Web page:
Author: Holly Black
Page Count: 310 pages
Publisher: Margaret K. McElderry
Genre: urban fantasy, young adult
Copy provided by Around the World Tours in anticipation of an honest review
50 words or less: What if magic were purely biological, and curses could be transferred just by touching someone? Cassel's entire family knows all about that, except him- all he wants is to be left alone. Turns out that's way too much to ask.
White Cat is one of those books that, upon completion, I immediately started planning which of my friends would receive it as a gift. It's a smart, sassy book that creates a unique world, a veritable motley crew of characters, and leaves the door wide open for a series that promises to be just as engaging as this, the introductory volume.
Cassel just can't catch a break. His entire family, from his grandpa to his parents to his brothers, are all curse workers; they can make stuff happen to people just by touching them. Cassel doesn't have this ability, which makes him kind of an outcast amongst his con artist family. They love him, sure, but at the end of the day he's an outsider. As a result, he has to find more orthodox ways to get his fix of criminal activity.
Cassel is pulled in all different directions throughout the book- between guilt and absolution (killing your first love does a number on your sense of self worth, apparently,) between legitimacy and the con, between truth and lies, between family and his sense of self. Cassel hasn't had the greatest role models in terms of how to interact with other people, either; he thinks that relationships are all defined in terms of power and that manipulating people is the only way to shore up his position. It doesn't ever occur to him that that's not how things have to be.
I've said it before and I'll say it again, good world building will suck me into a novel every time. The author creates a really believable set of rules for the curse workers and how their power works; I especially liked the inclusion of the element of blow back and how it was infused throughout the plot. Essentially, blowback is a portion of a curse that flows back to the curse worker. If they kill someone, a part of them dies too (Cassel's grandpa's hands are a hot mess because Grandpa is a death worker, his mom is an emotion worker who's an emotional basket case most of the time, and so on and so forth.)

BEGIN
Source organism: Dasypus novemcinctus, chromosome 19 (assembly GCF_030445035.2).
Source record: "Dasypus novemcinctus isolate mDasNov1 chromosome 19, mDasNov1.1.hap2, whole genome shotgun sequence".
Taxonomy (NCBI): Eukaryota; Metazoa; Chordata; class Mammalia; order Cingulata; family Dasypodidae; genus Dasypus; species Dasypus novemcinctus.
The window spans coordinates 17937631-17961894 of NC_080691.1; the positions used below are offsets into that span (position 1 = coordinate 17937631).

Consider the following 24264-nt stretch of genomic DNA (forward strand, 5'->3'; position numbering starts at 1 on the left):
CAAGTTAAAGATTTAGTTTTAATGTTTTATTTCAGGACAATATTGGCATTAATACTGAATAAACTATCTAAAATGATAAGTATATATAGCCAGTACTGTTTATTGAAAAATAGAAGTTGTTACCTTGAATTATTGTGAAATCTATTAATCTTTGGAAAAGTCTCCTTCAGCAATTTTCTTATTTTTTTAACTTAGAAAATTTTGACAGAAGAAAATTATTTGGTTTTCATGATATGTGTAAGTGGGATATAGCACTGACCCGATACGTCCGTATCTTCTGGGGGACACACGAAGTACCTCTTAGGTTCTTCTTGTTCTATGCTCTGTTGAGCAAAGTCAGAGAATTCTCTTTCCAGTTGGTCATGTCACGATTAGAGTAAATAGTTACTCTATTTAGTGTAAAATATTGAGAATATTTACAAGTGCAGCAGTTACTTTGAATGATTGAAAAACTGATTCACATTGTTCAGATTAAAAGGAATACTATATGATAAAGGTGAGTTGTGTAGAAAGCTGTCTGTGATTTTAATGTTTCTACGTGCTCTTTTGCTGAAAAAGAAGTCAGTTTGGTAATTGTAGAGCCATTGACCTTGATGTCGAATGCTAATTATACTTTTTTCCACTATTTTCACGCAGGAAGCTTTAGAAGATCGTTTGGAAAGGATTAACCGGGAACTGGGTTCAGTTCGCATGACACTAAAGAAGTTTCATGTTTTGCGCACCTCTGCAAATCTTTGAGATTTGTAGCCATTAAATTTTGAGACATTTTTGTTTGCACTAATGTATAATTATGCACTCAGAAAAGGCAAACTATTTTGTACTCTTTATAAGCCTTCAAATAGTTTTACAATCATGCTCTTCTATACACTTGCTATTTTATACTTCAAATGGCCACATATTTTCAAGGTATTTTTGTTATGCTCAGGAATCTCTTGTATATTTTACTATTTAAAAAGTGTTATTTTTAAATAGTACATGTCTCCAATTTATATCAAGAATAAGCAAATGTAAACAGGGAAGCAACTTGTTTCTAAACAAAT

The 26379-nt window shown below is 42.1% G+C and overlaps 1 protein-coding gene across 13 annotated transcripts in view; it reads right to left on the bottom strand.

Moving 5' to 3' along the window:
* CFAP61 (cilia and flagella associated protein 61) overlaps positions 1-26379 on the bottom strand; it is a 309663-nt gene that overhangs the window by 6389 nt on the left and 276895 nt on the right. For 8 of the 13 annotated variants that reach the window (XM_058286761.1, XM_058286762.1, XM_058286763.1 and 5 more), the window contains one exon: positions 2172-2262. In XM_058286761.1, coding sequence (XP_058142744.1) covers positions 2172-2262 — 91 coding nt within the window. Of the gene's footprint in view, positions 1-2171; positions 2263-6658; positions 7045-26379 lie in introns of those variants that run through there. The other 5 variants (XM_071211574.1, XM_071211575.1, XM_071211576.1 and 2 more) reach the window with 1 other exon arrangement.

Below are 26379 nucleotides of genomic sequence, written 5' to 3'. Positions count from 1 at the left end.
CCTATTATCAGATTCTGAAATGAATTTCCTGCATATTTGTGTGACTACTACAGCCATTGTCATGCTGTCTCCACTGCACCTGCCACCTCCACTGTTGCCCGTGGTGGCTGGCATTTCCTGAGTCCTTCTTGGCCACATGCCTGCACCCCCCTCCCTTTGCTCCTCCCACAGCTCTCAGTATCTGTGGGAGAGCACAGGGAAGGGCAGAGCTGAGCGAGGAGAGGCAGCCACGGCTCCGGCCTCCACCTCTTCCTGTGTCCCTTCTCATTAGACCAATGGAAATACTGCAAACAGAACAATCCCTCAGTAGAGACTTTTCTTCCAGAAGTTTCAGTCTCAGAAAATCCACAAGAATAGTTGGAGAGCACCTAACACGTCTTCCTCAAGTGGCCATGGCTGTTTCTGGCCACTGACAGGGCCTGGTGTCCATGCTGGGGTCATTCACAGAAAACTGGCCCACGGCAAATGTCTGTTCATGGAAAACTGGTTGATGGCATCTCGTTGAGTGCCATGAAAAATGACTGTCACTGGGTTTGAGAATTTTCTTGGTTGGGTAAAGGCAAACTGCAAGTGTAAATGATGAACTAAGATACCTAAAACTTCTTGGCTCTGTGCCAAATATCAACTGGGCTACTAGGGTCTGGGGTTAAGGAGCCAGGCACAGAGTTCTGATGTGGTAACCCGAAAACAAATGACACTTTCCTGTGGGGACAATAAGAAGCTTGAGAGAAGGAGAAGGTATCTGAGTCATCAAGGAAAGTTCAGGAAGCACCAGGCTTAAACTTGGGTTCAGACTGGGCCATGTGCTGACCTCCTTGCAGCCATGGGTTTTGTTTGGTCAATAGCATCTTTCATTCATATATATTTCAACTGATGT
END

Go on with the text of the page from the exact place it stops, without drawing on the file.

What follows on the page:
Manipulation is definitely the name of the game in White Cat. Cassel manipulates people and also gets the hell manipulated out of him by his family. He finds out a lot of things that he was never supposed to know and is torn between feeling hurt and just letting things slide; as the story goes on and he realizes just how deep the still waters in his family really run, I think he's definitely veering to the hurt side. Cassel's family loves him, sure, but they have a funny way of showing it, and by trying to protect him, they ultimately denied him the information that would have kept him safe and allowed him to do things willingly instead of being coerced. The trouble with trying to play everyone is that you don't notice when you yourself are being played, and if I had to pick the theme that resonated most with me, that would be it.
Some people are going to get their skirts blown up by the cavalier attitude a lot of the characters have towards crime, towards death, towards drinking and/or drug use, but I think these elements were woven into the story with aplomb and made the entire setting seem legitimate. I don't think a mobster would think too much about whether or not he was being a good or moral person by doing the things he or she does; this story works its way through some pretty seedy situations and doesn't apologize for that.
There are more twists and turns in the story than I could count, and right up until the last page I was guessing at what would happen next. I'm hoping there won't be a long wait for the next installment in this story.
Overall Grade: A
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